Software

Create a custom Word table style for instant formatting

Word 2003 offers a gallery of Table AutoFormat styles -- but they may not always suit your needs. See how to build your own style to quickly make tables look exactly the way you want.

Word's Table AutoFormat feature offers an assortment of prefab styles you can use to jazz up your tables. But those styles may not necessarily match your document design or serve your table's purpose. Luckily, you can specify your own set of attributes and save them as a user-defined style. Then, you can just apply the style to a table whenever you want to use your custom formatting.

Note: This information is also available as a PDF download.

To demonstrate, let's say you generate a weekly dashboard report whose data is contained in a nice-looking, easily interpreted Word table... but manually formatting the table is getting a little old. Time to build a custom style:

  1. Choose Table AutoFormat from the Table menu (or click AutoFormat on the Tables And Borders toolbar).
  2. In the Table AutoFormat dialog box, click New (Figure A).

Figure A

table autoformat

  1. Enter a name for the style (e.g., Dashboard) and choose the style you want to base your new style on (Figure B). We're going to base our sample style on the basic Table Grid style, but you can start off with something fancier if you prefer. Or choose Table Normal, which is unformatted, if you want to start with a blank slate.

Figure B

new style

  1. Now you can use the various tools in the New Style dialog box to specify the desired formatting. Just choose the table component you want to format from the Apply To drop-down list (Figure C) and make your selections. For this example, we specified 11-point Arial for the entire table, 14-point bold formatting and a light yellow fill for the heading row, a 1.5-point blue outside border, a 1-point yellow inside border, light blue fill for odd rows and light yellow fill for even rows (Figure D). (You'll notice that some of the formatting -- such as the font -- doesn't display in the preview.)

Figure C

style formatting

Figure D

autoformatting

  1. Click the Format button to access additional options governing the appearance of table elements and table text (Figure E). In this case, we selected Paragraph and specified 6 points of space above and below each paragraph. Not all options are available to include in your table style. For instance, you can't set Preferred Width or Text Wrapping in the Table Properties dialog.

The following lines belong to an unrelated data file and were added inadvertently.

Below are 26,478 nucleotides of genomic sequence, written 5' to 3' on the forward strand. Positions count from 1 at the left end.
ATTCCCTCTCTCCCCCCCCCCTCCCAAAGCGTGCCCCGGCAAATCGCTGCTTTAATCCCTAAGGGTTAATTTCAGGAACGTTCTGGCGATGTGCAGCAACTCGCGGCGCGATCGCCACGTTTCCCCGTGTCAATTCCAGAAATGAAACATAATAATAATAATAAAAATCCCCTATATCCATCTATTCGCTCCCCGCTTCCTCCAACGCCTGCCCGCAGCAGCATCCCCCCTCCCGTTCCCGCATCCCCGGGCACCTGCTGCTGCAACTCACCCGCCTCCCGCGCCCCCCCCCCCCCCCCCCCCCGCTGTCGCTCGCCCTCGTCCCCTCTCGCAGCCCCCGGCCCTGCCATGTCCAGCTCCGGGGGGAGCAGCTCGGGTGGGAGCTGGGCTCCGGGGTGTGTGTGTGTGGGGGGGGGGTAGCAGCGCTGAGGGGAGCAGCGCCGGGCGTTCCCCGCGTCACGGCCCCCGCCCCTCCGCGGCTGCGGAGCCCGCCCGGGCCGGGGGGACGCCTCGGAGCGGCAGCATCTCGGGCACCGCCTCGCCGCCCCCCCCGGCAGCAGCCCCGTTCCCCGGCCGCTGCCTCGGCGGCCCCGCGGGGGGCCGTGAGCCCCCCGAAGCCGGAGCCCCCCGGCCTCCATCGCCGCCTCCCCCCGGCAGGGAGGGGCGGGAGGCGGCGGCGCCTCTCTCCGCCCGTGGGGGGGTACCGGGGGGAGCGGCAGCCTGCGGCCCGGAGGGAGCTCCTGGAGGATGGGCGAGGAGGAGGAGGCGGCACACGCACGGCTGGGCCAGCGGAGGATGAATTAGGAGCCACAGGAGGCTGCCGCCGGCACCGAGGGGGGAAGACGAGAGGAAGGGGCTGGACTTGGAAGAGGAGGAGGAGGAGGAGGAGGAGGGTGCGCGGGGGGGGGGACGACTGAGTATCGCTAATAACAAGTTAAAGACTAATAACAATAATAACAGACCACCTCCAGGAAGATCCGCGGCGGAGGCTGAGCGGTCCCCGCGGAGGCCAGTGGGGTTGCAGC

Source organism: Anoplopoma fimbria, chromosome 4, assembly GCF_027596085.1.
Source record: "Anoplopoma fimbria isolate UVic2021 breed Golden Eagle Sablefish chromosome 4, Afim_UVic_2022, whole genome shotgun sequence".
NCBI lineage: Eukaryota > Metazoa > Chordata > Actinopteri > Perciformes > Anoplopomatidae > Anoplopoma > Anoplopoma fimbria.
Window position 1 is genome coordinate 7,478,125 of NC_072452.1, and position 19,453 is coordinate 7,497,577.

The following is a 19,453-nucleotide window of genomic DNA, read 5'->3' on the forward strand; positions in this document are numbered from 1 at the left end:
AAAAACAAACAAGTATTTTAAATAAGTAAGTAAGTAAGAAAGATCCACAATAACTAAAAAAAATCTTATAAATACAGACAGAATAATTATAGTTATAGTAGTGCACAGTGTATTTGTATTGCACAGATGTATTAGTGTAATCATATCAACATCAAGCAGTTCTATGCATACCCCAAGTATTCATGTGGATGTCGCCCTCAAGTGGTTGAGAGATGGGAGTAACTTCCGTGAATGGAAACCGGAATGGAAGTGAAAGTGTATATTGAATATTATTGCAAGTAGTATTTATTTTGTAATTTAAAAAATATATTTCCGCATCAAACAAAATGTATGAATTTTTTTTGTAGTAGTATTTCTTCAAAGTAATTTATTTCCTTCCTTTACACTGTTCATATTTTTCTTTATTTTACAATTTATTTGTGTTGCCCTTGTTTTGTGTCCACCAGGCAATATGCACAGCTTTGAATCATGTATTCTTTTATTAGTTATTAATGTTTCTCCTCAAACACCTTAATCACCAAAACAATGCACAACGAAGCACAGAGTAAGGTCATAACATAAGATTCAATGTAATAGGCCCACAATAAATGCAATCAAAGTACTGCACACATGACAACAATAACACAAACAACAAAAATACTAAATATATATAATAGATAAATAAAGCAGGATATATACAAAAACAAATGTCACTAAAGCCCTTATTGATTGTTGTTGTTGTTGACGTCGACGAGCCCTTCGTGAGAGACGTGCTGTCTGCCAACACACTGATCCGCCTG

Figure E

additional formats

  1. If you want the style to be available to other documents based on the current template, click Add To Template. Otherwise, the style will belong to the current document only. Click OK to return to the Table AutoFormat dialog box.
  2. If you'd like this table style to be the default for all new tables you create, click Default in the Table AutoFormat dialog box. Word will let you choose between setting the default for the current document or for all documents that use the current template (Figure F). Make your selection and click OK. If you don't want to set a default, skip this step and simply close out of the Table AutoFormat dialog box.

Figure F

template selection

The payoff

To apply the style, click in a table and open the Table AutoFormat dialog box. Choose User-Defined Table Styles from the Category drop-down list box to display your custom style(s) (Figure G). Now, just select the style and click Apply.

Figure G

applying table style

About

Jody Gilbert has been writing and editing technical articles for the past 25 years. She was part of the team that launched TechRepublic and is now senior editor for Tech Pro Research.

4 comments
shepmeyster
shepmeyster

I thought this would solve my problem of always deselecting "automatically resize to fit contents" in table properties, table options. Removing this setting is not an option, even when creating a custom table style.

AtCollege
AtCollege

The information about making your own style for a word table and then using it whenever you want to apply the style is handy. But I think creating a formatted table using AutoText in Word 2003 or Quick Parts in Word 2007 is faster. 1. Create the table and format it the way you want. The table I created included row numbering in the first column - select the row or cells and click the number button. You will have to change the indentations and tab spaces for the numbers so they line up on the left side of the cell. 2. Select the table and create the AutoText/Quick Part. 3. Whenever you want the table, type the abbreviation for the AutoText, leaving the cursor flashing next to the end of the abbreviation and then press enter. In Word 2007, type the abbreviation and press F3.

JodyGilbert
JodyGilbert

Yeah, Word is weirdly selective about which table properties it supports in custom styles (another point in favor of the AutoText technique). I tried to figure out a way to incorporate that setting in the process, but all I can come up with is a little macro -- you could create a button to run it and at least you could save the time of going into the Table Properties dialog every time: Sub tableFix() With Selection.Tables(1) .AllowAutoFit = False End With End Sub I just don't think there's a global way to disable the option. j

JodyGilbert
JodyGilbert

Thanks for the AutoText instructions -- that's definitely a good option, and for some reason, a lot of users don't realize they can save stuff like tables and graphics as AutoText. I guess maybe the advantage of using a custom style comes in when you need to format preexisting tables (something a co-worker sends you, for instance, or something you've pulled in from some spreadsheet data, etc.) All depends on the tasks you typically face, I guess! j

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